With the exception of a handful apps everything we use is available in the public app store. Example: We have instructional designers who may move into administrative positions. It would be nice not to buy another copy of FCP for the new designer when someone gets promoted.

The biggest issue for us (State School) is that we are in line to spend large amounts of money on applications that will belong to the employee and not the State. We don't have a massive turnover problem but it's significant enough to create concern. As a taxpayer that is a real problem for me. Does the employee have to claim those purchases as part of the compensation package, do they need to pay income tax on the amount? Etc...

Like i said in an earlier post. We have lawyers looking into it, but i'd rather pay developers and Apple (i'm a share holder :)) than the lawyers.


I cannot disagree with your points, your motives and your business needs, but Apple has effectively taken the normal seat licensing that comes along with regular desktop software out of our hands on the mobile level, and now they are beginning to do the same on the desktop level.

On the desktop the employee leaves, the company/institution owns the machine it stays, and the software license remains with the company - as it should. But, nine times out of ten the clients we deal with don't own the phones, tablets or laptops of their employees - they just allow them to coexist in their infrastructure. This seems to be the case with the educational institution you work for.

There to me lies the problem and the only solution I see to that would be an addition to the volume purchasing program to revoke the application privileges for devices that are no longer members of the organization/company. As someone who does this for a living I can respect that as revocation on one device allows for the license to be used on a different device/new employee, but I do not believe Apple even has close to the infrastructure it would take to handle that for their regular business/education consumers who are not enterprise developers themselves/using their own internal applications. We are more than capable of doing this on an internal level with our application we create ourselves because we are able to manage their deployment ourselves. You're in a cumbersome position.

In terms of the general Mac App Store for desktop applications I can only give you my advice as someone who builds software for enterprises and that is stay away from it. It isn't tailored at all to the needs of businesses/education in terms of what is required for purchasing seats of software and you're always going to be better off going straight to the developer in terms of licensing. You are in effect making a license agreement with two parties at once upon purchase, Apple and the development company. Unless of course as in what you mentioned before (FCP) that's directly from Apple to begin with.

The Mac App Store is also one gigantic crapshoot at this time. If they push the issue too hard and slowly start to cut off access to software by other means your school may be a Mac mobile shop, but you won't remain a Mac desktop shop. Love for a company slowly wanes when the cost to do business becomes cost ineffective and the business/institution loses too much control. Even someone who is invested in Apple should realize there is a tipping point for businesses/educational institutions.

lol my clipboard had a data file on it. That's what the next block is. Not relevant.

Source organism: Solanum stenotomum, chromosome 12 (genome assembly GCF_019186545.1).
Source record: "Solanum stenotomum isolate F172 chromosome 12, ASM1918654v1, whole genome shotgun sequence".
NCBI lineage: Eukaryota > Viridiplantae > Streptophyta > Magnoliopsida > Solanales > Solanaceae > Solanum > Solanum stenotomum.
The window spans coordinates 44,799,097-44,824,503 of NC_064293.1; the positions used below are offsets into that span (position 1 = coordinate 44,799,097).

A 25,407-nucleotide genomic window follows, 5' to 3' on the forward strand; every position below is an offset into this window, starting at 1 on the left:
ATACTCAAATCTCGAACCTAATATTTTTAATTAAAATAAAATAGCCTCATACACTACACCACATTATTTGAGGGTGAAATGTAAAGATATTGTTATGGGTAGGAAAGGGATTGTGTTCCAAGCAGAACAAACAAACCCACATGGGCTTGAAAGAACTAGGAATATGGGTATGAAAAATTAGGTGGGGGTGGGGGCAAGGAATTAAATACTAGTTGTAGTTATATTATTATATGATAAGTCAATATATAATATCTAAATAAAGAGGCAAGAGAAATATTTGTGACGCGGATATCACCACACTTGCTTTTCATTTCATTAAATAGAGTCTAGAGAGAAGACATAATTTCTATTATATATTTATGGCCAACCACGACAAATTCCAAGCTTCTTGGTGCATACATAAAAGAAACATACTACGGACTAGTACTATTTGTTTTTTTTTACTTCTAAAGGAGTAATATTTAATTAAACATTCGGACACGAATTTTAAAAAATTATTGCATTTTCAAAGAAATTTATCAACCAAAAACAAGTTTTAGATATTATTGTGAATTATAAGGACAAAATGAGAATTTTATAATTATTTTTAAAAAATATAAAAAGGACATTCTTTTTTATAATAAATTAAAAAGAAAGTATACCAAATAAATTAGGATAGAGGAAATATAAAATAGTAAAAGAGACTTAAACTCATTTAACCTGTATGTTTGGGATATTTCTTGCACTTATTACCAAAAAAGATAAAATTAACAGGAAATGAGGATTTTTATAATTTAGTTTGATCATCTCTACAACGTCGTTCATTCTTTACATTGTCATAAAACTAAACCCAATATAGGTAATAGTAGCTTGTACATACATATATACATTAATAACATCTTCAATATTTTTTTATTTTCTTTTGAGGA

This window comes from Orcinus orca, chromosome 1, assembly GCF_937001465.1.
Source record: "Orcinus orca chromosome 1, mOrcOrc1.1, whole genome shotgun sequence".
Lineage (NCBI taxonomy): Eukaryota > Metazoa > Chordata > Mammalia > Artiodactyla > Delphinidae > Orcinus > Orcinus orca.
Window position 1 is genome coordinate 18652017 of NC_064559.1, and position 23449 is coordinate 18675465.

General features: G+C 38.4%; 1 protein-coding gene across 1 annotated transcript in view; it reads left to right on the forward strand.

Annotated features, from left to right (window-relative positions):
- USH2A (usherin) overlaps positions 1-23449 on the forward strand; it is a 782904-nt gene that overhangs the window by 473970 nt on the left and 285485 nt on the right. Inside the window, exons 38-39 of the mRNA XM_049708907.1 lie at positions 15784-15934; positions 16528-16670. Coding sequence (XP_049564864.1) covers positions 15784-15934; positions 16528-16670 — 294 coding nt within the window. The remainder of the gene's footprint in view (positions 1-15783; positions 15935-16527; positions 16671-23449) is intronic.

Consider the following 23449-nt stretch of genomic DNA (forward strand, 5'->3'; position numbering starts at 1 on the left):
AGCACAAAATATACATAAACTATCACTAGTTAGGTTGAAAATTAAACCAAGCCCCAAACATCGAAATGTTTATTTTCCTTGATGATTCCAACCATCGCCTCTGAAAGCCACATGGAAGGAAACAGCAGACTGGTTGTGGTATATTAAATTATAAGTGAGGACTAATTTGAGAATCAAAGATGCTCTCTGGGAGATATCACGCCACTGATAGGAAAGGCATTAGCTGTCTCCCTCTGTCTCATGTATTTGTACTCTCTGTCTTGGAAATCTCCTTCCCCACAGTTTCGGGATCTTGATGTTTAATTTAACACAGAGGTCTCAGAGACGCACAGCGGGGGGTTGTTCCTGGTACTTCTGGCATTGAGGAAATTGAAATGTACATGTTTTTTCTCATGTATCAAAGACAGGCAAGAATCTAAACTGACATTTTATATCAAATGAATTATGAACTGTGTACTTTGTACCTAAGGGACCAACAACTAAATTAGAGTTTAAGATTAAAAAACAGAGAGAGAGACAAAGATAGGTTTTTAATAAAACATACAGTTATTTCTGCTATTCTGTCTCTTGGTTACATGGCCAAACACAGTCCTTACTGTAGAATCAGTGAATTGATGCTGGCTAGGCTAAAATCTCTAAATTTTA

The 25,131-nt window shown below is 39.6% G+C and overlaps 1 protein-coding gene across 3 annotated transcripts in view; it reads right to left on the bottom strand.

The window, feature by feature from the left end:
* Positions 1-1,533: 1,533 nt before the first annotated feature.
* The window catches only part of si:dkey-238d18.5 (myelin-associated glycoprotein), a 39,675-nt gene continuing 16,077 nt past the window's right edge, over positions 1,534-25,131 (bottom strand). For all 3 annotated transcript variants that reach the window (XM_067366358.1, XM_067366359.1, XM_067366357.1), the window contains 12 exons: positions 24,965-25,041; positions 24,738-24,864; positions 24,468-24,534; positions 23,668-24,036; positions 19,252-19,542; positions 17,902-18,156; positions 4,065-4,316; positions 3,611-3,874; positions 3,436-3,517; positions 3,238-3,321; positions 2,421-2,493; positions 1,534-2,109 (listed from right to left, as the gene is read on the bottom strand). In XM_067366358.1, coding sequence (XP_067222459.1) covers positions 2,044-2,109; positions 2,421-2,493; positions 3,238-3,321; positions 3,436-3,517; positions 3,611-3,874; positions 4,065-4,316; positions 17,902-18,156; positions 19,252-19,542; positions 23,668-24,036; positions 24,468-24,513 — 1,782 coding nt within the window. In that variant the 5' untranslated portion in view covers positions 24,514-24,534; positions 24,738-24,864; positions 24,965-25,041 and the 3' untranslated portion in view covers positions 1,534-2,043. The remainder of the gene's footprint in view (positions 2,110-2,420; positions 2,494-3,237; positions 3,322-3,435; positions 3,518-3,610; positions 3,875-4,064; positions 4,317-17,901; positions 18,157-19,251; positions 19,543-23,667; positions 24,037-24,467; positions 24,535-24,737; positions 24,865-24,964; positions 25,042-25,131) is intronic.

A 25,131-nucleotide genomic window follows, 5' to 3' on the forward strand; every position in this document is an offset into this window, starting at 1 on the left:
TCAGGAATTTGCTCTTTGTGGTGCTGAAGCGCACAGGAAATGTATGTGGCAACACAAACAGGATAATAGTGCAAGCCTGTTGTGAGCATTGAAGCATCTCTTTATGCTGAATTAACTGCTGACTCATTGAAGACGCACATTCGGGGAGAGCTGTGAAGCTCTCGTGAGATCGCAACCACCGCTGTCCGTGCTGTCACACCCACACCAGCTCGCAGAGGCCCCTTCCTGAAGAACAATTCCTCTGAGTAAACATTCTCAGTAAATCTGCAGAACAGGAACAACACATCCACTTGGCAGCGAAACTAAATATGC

You tax question is fairly simple. To even participate in volume purchasing you need a credit card tied to your school. You are in effect purchasing seats and therefore the tax liability and how you would amortize or write off those purchases is all in your favor. You're simply SOL at this time if the person leaving is taking the hardware with them as there is no revocation from afar for third party applications.

These things also should have been ironed out a long time ago with Apple's policies... but hey - what can you do?
Rating: 2 Votes
40 months ago
I'd like to buy more volume for my iPhone, I can barely hear anything with these earbuds.
Rating: 2 Votes
40 months ago
"Aside from the volume purchasing, they allows allow developers to set but educational discount pricing that is 50% off of list price when they purchase 20 or more copies of your app."

You might want to make some changes to the closing paragraph.
Rating: 2 Votes
40 months ago

MacRumors seems to consistently rush stories out without even a cursory check for typos. Seldom is there an imperative to release information so quickly that checking and editing it first is unwarranted.


Sorry for the typos.

- Devs can set apps to be discounted 50% for educational customers buying 20 or more apps
- It doesn't appear you can set arbitrary discounts
- It's only for educational customers.
- Devs have to opt in.

arn
Rating: 2 Votes
40 months ago

Finally.

Now I'd like to see multi-platform (iPhone, iPad, etc.) prices for an app at the same price. A rule, that is. None of this 0.99c for the iPhone version, $2.99 for the iPad.


I disagree with this. It makes complete sense for developers to have different pricing for iPhone and iPad apps. Most iPad apps offer more than the iPhone counterparts. That means more development work and they need to recoup the cost with a higher price.

Either you have to force iPhone app users to help fund those costs (in terms of higher prices for the iPhone app) or you are telling the developer they can't charge for their extra work in the iPad version (which will mean less unique features to take advantage of with the extra iPad real estate).

It is for the developer to decide how to price their apps and if they should make them universal or separate. That is capitalism and the best way to allow the pricing of individual apps to continue imho.
Rating: 2 Votes